IN THE UNITED STATES DISTRICT COURT FOR THE MIDDLE DISTRICT OF PENNSYLVANIA TERRY SUTTON, d/b/a CINKAJ BROGUE LIMITED PARTNERSHIP, BRENDA SUTTON d/b/a CINKAJ BROGUE LIMITED PARTNERSHIP, CHRIS CINKAJ, d/b/a/ CINKAJ BROGUE LIMITED PARTNERSHIP, Plaintiff v. CHANCEFORD TOWNSHIP, et al., Defendants : : : : : : : : : : : : : : Civil No. 1:14-CV-1584 (Magistrate Judge Carlson) MEMORANDUM ORDER I. INTRODUCTION AND STATEMENT OF THE CASE The plaintiffs in this action are a group of real estate developers and co- owners of a business known as Cinkaj Brogue Limited Partnership (referred to collectively as “plaintiffs” or “developer”). The plaintiffs own a shopping center development in Chanceford Township, York County, Pennsylvania. The plaintiffs allege that in 2013 their partnership was denied a zoning permit necessary to open a cabaret featuring nude dancing in the shopping center. The plaintiffs have sued Chanceford Township and several of its officials alleging that that Township’s denial of their request for a special exception needed to open their intended adult entertainment business violated their rights under the United States and Pennsylvania Constitutions. The plaintiffs’ chief argument seems to be that the Chanceford Township zoning ordinance operates as a prior restraint on protected speech, and thereby violates the First Amendment. The plaintiffs have also made a claim that the ordinance, as applied to their application, violated the plaintiffs’ rights under the First Amendment, in particular by arguing that the stated bases given for denying the special exception were pretextual cover for the real reason the permit was denied, namely, a moral aversion to allowing the plaintiffs to open a business that featured nude dancing. The plaintiffs also claim that their rights to procedural and substantive due process were violated, and that the defendants violated similar prohibitions contained in the Pennsylvania Constitution regarding freedom of expression. The plaintiffs seek damages and declaratory relief. The action was first filed on August 12, 2014. (Doc. 1.) The original complaint was subsequently amended on June 28, 2016. (Doc. 19.) On August 5, 2016, the parties consented to proceed before a United States Magistrate Judge, and the case was transferred to the undersigned for all further proceedings. (Doc. 25.) The Court promptly issued a case-management order setting pre-trial deadlines, including a discovery schedule, and scheduling trial for July 17, 2017. (Doc. 26.) 2 The defendants moved to dismiss the amended complaint on July 18, 2016. (Doc. 21.) That motion was not fully briefed until October 27, 2016, and on December 14, 2016, the Court granted the motion in part, and denied it in part. (Docs. 37, 38.) Specifically, the Court dismissed the plaintiffs’ claim for equal protection and procedural due process violations, as well as a stand-alone claims alleging violations of 42 U.S.C. § 1983. (Doc. 38.) The Court denied the defendants’ motion to dismiss with respect to the plaintiff’s claims for substantive due process and First Amendment violations, declaratory judgment, and for violations of the Pennsylvania Constitution. (Id.) The defendants answered the remaining claims in the amended complaint on January 3, 2017. (Doc. 40.) On January 11, 2017, the Court issued a revised casemanagement order, pushing out the close of fact discovery to March 31, 2017, and moving the trial date to November 13, 2017. (Doc. 42.) The parties proceeded to spar over additional pleading issues, and appeared to engage in some modest discovery, before requesting another revision to the case-management order, ostensibly to permit them to complete discovery; in particular, depositions. On June 1, 2017, the Court granted that last request, in part, extending the deadline for fact discovery to July 5, 2017, and instructing the parties that if they could not come to an agreement about how to complete the remaining discovery by that time, they were to report to the Court regarding the 3 need for any further adjustment to the pre-trial schedule, by June 23, 2017. (Doc. 57.) Additional discovery disputes followed, right up to the end of the discovery deadline, which by this point had been adjusted on multiple occasions. It was also during this time that it became apparent that the plaintiffs had taken no depositions in this case, and had only belatedly served interrogatories and document requests in the middle of June 2017, causing further disputes and prompting the defendants to take the position that the discovery was untimely because it would have called for a response falling after discovery was to be have been closed. The table was thus set for yet another discovery dispute, and the likelihood of additional delays in the litigation of this case. Thereafter, on August 1, 2017, the defendants moved for summary judgment. (Doc. 67.) After the defendants filed their supporting brief and statement of facts, the plaintiffs, on September 1, 2017, filed a motion to complete discovery, as well as a motion for an enlargement of time to file their brief opposing summary judgment – something they now argued was impossible to do without taking depositions of three witnesses that the defendants had, according to the plaintiffs, belatedly identified. (Docs. 71, 72.) This, in turn, inspired a fresh round of briefing and letter writing by the parties, in which each side staked out its territory and argued that it was blameless in the procedural state of the case and 4 what appears to have been an incomplete discovery process. We need not linger over the details of the parties’ assorted arguments and mutual recriminations, but it is notable that they included recriminations concerning significantly delayed disclosure of witness identities on the part of the defendants, which were made in a series of supplements to the defendants’ initial disclosures, and the plaintiffs’ insistence that their counsel did not receive timely or proper service of these disclosures, apparently because some of the disclosures were sent to email addresses that counsel claims to no longer check.1 The Court endeavored to informally bring order to this procedural situation through a telephone conference on September 25, 2017, after which all casemanagement deadlines were suspended pending the outcome of the defendants’ summary judgment motion, which was itself bound up in the plaintiffs’ motion for additional time to complete discovery – relief that the plaintiffs sought pursuant to Rule 56(d) of the Federal Rules of Civil Procedure. The Court is constrained to note that it also appears that the defendants endeavored to serve these disclosures upon plaintiffs’ counsel using multiple email addresses, and that physical copies were also mailed. The Court is, at this juncture, concerned chiefly with ensuring that the limited discovery remaining is completed, and that the remaining claims in this case are subjected to fair consideration on the merits. Although that is the Court’s central objective in this Order, the Court also emphasizes its expectation that the parties will take the steps necessary to ensure that there are no further disagreements regarding the place and manner for service of discovery and other documents in this case, and that the parties will meet and confer towards coming to an agreement on these straightforward issues so that no further delays may be attributed to matters of electronic communication or the exchange of physical mail between counsel. 5 1 It is this request for a brief – and final – enlargement of the discovery period in this case that is now before the Court. Upon consideration, the Court finds that to some degree the parties share responsibility for the procedural status, with the defendants apparently having delayed in identifying witnesses on whom they would be relying until well after the original discovery periods had closed, and indeed until late spring and early summer of 2017. The plaintiffs, in turn, seem to have adopted a pre-trial strategy that involved little in the way of planning for discovery in aid of their claims, as they took no depositions at all, and did not even begin serving interrogatories and document requests until mere days before the already extended discovery period was to close for what was expected to be the final time. Now, the Court is in the position of determining whether the plaintiffs should be granted still more time to complete discovery in order to respond to the defendants’ motion for summary judgment. Upon consideration of the procedural history of this case, and the legal standards governing motions of this kind under Rule 56(d) of the Federal Rules of Civil Procedure, the Court finds that the interests of having the plaintiff’s remaining claims tested on their merits warrants one final very discrete enlargement of the discovery period in this case, after which the defendants’ motion for summary judgment may be fully briefed, and the Court can consider whether the plaintiffs have developed a factual record that allows 6 their claims to survive dismissal, or whether the defendants are entitled to judgment in their favor prior to trial. II. DISCUSSION When a party opposing summary judgment “believes that s/he needs additional time for discovery, [Rule 56(d)] specifies the procedure to be followed.” Pa. Dep’t of Public Welfare v. Sebelius, 674 F.3d 139, 157 (3d Cir. 2012) (quoting Dowling v. City of Phila., 855 F.2d 136, 139 (3d Cir. 1988)). The rule provides specifically as follows: If a nonmovant shows by affidavit or declaration that, for specified reasons, it cannot present facts essential to justify its opposition, the court may: (1) defer considering the motion or deny it; (2) allow time to obtain affidavits or declarations or to take discovery; or (3) issue any other appropriate order. Fed. R. Civ. P. 56(d). The rule works in concert with the well-established principle that courts are “obliged to give a party opposing summary judgment an adequate opportunity to obtain discovery.” Dowling, 855 F.2d at 139. This is so because the process that is envisioned by Rule 56 summary judgment practice “presupposes the existence of an adequate record.” Doe v. Abington Friends School, 480 F.3d 252, 257 (3d Cir. 2007). In one of its seminal trilogy of decisions defining modern summary judgment practice, the Supreme Court instructed that “[a]ny potential problem with . . . premature [summary judgment] motions can be adequately dealt 7 with under [Rule 56(d)].” Celotex Corp. v. Catrett, 477 U.S. 317, 326 (1986). Accordingly, if the non-moving party believes that he requires additional discovery in order to respond to a motion for summary judgment, the “proper course is to file a motion pursuant to [Rule 56(f)].” Abington Friends, 480 F.3d at 257. Where there are discovery requests outstanding or where relevant facts are under the control of the moving party, “[d]istrict courts usually grant properly filed [Rule 56(d)] motions as a matter of course.” Id. (quoting St. Surin v. Virgin Islands Daily News, Inc., 21 F.3d 1309, 1314 (3d Cir. 1994)). However, this is the practice followed in cases where the non-movant has made a showing that it requires discovery that was expected to provide relevant evidence necessary for the non-movant to oppose the motion effectively; where the non-moving party has claimed to need fact discovery, but that discovery would not be probative of the moving party’s summary judgment argument, the motion may be denied. Dowling, 855 F.2d at 140. In this case, the plaintiffs have represented that the defendants belatedly disclosed the identities of three witnesses, and that they have further relied upon evidence in the form of affidavits from two witnesses given after the close of discovery, which the plaintiffs now argue they cannot effectively contest without the opportunity to depose each of the five witnesses. There actually does not seem to be much in the way of a dispute that the disclosure of these witnesses happened 8 towards the end of discovery, and not until more than two years had passed since the case was filed. There also appears to be an element of delay on the part of the plaintiffs who ought to have come more promptly to the Court during the discovery period in order to obtain an enlargement if they were unable to come to an agreement on a discovery schedule with the defendants. There is, in the end, responsibility on both sides for the current procedural posture of this case, which presents the Court with the unattractive and disfavored opportunity to adjudicate a motion for summary judgment in a case that presents questions of constitutional law as applied to local land use decisions, and which has inspired litigation in both state and federal court, without the benefit of a fairly developed factual record.2 The plaintiffs’ motion presents an opportunity for the Court and the parties to avoid this prospect, and to ensure that the important issues raised in this litigation, and in the defendants’ motion for summary judgment, are given fair and full consideration on their factual merits and not on an underdeveloped record and procedural posturing that is predicated at least in part on delays that can be mutually attributed to all parties. Specifically, the plaintiffs have requested the opportunity to take five depositions of witnesses whose identities and relevance to the case was made clear through belated supplemental disclosures, or in affidavits offered in support of the That parallel state proceeding is pending in the York County Court of Common Pleas and captioned Sutton et al. v. PeoplesBank, No. 2015-SU-000735-67. 9 2 defendants’ motion for summary judgment on August 1, 2017, after discovery had closed. In summary, these witnesses and depositions are as follows: The plaintiffs seek to depose Gilbert Malone, David Warner, and John Klinedinst. The plaintiffs have represented that there are conflicts between the information the plaintiffs have and the affidavits that these individuals have given, and merit some additional examination through deposition. The plaintiffs also seek to depose Harry Swift and Larry A. Miller, on the grounds that further examination of these witnesses is warranted based upon information taken from the depositions of multiple parties in both this action and the parallel state case that the parties are litigating in the York County Court of Common Pleas. The plaintiffs have also sought the opportunity to furnish limited and targeted documents requests regarding the process that Chanceford Township and its advisors and officials undertook with respect to the Township’s Zoning Ordinance and changes that may have been made to it in 2000 and after, in order to challenge certain representations made in the witnesses’ affidavits. Because the Court finds that the interests of justice on balance tilt in favor of opening discovery for a final and fixed period to ensure that the factual record is sufficiently developed to make the summary judgment process both meaningful and fair, the plaintiff’s Rule 56(d) motion will be granted, and briefing and further consideration of the defendants’ motion for summary judgment will be deferred 10 pending the conclusion of that discovery process. The parties are expressly instructed that the Court intends for this to the be the final enlargement of discovery in this case without a particularized and compelling showing of need for additional relief, and expects that the parties will promptly meet and confer to begin scheduling the remaining discovery so that it is completed timely. III. ORDER To that end, IT IS HEREBY ORDERED THAT the plaintiffs’ motion for an extension of time to complete discovery in order to respond to the defendants’ motion for summary judgment (Doc. 71) is GRANTED as follows: 1. Further briefing on the defendants’ motion for summary judgment is STAYED pending completion of discovery in accordance with the deadlines prescribed by this Order. 2. The period for fact discovery shall be reopened immediately and shall close on Friday, December 1, 2017. The parties shall promptly meet and confer in order to schedule the five depositions that the plaintiffs have requested leave to take in order to develop the record and respond to the defendants’ motion for summary judgment. 3. On or before Friday, December 22, 2017, the plaintiffs shall file a brief in opposition to the defendants’ motion for summary judgment, together with a counterstatement of facts pursuant to Local Rule 56.1. 11 4. The defendants shall be permitted to file a reply brief in further support of their motion for summary judgment on or before Friday, January 5, 2018. 5. No further briefing on the motion for summary judgment shall be permitted without leave of Court. IT IS FURTHER ORDERED that the plaintiffs’ motion to strike the defendants’ sur-reply and exhibits (Doc. 87) is DENIED as moot. /S/ Martin C. Carlson Martin C. Carlson United States Magistrate Judge 12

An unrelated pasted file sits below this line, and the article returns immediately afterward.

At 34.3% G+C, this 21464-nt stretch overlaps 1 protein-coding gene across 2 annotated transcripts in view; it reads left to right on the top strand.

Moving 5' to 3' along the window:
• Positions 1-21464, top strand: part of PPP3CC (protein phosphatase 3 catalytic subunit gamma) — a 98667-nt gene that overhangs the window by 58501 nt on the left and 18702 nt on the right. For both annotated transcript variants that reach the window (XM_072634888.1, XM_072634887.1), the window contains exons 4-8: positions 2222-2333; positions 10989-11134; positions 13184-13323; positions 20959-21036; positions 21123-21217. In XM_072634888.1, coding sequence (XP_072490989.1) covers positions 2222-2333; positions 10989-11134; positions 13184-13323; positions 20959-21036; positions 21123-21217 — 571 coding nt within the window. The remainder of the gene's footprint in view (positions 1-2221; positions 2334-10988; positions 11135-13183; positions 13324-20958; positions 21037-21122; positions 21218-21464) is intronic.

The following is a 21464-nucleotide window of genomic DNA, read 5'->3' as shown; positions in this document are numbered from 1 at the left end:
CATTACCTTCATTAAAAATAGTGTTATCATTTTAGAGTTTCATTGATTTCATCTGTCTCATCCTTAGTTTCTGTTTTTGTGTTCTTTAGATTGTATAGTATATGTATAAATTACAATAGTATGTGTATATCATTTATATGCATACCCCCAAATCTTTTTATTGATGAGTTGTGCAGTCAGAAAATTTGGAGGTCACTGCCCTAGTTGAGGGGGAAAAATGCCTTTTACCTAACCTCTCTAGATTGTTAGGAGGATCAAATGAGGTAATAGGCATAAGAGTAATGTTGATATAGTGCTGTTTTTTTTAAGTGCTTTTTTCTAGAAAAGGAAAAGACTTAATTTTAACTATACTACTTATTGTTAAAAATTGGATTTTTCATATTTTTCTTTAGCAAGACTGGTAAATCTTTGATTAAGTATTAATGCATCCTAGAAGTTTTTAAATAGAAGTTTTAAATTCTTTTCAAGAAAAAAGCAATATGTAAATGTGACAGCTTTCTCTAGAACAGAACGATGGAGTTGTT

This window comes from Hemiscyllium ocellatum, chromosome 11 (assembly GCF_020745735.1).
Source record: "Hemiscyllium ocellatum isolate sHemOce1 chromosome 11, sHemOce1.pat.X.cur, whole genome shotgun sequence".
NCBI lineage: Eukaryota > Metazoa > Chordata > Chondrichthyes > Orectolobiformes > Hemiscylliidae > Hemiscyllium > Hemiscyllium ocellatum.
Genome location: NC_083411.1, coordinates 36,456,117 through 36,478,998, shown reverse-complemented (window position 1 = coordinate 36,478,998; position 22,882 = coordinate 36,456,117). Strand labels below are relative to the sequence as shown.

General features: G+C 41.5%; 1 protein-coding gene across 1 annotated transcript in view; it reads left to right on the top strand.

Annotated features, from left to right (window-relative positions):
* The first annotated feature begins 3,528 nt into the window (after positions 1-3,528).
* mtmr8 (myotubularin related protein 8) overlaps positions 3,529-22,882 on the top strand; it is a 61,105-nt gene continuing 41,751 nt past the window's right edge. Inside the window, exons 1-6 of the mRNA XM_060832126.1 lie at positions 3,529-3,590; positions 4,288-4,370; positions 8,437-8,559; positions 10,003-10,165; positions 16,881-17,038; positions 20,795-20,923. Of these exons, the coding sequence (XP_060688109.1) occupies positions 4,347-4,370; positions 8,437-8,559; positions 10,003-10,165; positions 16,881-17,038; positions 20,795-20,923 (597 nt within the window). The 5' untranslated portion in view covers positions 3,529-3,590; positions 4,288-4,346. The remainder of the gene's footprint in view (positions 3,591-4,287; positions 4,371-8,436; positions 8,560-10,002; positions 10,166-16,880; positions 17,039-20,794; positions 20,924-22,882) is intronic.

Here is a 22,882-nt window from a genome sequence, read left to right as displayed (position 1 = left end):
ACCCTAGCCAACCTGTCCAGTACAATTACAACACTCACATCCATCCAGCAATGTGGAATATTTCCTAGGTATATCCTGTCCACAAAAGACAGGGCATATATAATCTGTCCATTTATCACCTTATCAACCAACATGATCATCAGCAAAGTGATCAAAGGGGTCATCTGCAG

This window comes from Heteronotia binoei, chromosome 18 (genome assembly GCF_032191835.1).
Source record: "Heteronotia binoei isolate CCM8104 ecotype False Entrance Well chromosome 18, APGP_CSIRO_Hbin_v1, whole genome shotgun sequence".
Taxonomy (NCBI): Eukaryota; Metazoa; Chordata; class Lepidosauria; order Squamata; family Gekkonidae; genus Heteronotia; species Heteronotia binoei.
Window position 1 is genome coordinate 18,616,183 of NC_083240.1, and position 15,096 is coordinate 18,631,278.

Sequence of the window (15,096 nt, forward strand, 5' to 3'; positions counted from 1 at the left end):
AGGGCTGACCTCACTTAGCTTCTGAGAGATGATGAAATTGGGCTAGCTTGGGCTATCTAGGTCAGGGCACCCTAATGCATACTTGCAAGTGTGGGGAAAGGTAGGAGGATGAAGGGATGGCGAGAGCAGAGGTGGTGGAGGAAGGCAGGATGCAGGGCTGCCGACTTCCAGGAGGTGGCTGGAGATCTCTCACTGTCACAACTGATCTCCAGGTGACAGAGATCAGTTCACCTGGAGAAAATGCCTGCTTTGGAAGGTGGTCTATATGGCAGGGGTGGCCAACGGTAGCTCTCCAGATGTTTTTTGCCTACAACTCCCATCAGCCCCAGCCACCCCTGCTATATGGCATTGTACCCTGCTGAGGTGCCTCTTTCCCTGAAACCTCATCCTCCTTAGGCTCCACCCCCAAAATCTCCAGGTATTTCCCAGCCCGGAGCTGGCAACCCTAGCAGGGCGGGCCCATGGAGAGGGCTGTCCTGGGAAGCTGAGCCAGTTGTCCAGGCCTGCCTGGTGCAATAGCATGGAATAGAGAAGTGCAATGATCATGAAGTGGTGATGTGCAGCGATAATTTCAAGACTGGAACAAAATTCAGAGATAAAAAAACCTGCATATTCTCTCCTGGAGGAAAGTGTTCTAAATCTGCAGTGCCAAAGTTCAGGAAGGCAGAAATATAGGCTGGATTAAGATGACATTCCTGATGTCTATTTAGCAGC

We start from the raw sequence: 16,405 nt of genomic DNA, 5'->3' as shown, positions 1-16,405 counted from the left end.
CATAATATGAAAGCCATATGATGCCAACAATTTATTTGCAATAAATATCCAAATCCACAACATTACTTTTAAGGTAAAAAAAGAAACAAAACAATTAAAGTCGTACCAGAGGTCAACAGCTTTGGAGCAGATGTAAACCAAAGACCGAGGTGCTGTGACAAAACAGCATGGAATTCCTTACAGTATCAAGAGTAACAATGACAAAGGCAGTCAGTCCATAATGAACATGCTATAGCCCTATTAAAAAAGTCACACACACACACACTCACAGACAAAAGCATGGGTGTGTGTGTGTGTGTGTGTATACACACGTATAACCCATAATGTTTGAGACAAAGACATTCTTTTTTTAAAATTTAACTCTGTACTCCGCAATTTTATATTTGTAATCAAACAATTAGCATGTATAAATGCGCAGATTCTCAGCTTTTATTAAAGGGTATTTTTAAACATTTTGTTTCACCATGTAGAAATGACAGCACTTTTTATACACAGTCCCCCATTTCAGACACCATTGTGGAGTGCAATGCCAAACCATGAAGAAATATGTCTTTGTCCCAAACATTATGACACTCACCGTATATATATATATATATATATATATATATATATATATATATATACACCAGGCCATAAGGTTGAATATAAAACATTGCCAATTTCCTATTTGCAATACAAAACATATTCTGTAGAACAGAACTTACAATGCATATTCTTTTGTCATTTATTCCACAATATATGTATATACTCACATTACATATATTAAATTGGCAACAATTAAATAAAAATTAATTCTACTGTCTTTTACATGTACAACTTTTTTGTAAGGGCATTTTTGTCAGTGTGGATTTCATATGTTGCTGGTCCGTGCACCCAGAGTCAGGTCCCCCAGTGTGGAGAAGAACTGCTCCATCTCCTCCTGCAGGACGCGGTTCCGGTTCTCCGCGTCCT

Disclaimer: Justia Dockets & Filings provides public litigation records from the federal appellate and district courts. These filings and docket sheets should not be considered findings of fact or liability, nor do they necessarily reflect the view of Justia.


Why Is My Information Online?